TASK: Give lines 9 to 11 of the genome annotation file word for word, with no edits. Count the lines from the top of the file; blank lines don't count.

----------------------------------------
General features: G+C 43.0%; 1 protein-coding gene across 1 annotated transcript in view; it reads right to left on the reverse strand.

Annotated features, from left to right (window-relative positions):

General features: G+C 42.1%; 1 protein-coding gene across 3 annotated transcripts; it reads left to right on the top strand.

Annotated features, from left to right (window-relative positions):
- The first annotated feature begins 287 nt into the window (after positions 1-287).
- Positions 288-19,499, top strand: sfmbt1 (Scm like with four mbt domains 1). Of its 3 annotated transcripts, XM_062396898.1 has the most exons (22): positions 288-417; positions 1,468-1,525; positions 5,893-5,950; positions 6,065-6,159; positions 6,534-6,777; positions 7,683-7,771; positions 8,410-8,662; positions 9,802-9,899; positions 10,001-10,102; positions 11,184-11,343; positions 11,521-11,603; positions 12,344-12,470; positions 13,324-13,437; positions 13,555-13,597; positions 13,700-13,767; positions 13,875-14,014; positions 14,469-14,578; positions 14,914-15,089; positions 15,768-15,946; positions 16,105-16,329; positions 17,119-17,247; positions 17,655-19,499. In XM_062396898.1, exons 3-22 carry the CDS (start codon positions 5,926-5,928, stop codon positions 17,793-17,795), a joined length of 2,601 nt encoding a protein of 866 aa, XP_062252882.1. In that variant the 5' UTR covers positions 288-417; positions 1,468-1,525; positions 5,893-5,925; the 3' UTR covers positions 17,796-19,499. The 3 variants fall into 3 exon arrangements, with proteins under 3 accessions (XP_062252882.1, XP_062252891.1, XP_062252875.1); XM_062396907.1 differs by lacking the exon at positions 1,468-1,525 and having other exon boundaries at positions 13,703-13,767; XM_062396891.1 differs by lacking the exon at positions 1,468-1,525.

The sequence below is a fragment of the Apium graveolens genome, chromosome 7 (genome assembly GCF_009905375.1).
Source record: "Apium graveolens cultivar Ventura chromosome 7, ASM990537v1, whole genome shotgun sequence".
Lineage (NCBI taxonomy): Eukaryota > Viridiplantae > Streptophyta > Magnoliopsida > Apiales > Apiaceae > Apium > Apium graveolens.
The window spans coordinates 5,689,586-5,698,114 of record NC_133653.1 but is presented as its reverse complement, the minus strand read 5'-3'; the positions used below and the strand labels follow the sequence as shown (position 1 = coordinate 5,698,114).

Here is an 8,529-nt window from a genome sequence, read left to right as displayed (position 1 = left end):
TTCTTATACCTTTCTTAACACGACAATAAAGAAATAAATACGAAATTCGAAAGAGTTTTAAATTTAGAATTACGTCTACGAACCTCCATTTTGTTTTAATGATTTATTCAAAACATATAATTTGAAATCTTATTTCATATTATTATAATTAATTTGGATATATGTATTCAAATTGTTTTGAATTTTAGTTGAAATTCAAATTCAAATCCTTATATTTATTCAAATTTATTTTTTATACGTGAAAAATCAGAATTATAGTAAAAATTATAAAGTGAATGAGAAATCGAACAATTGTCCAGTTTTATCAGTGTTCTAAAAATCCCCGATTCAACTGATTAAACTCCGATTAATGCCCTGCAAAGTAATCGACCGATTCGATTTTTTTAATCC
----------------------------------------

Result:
Lineage (NCBI taxonomy): Eukaryota > Viridiplantae > Streptophyta > Magnoliopsida > Apiales > Apiaceae > Apium > Apium graveolens.
The window spans coordinates 5,689,586-5,698,114 of record NC_133653.1 but is presented as its reverse complement, the minus strand read 5'-3'; the positions used below and the strand labels follow the sequence as shown (position 1 = coordinate 5,698,114).

Here is an 8,529-nt window from a genome sequence, read left to right as displayed (position 1 = left end):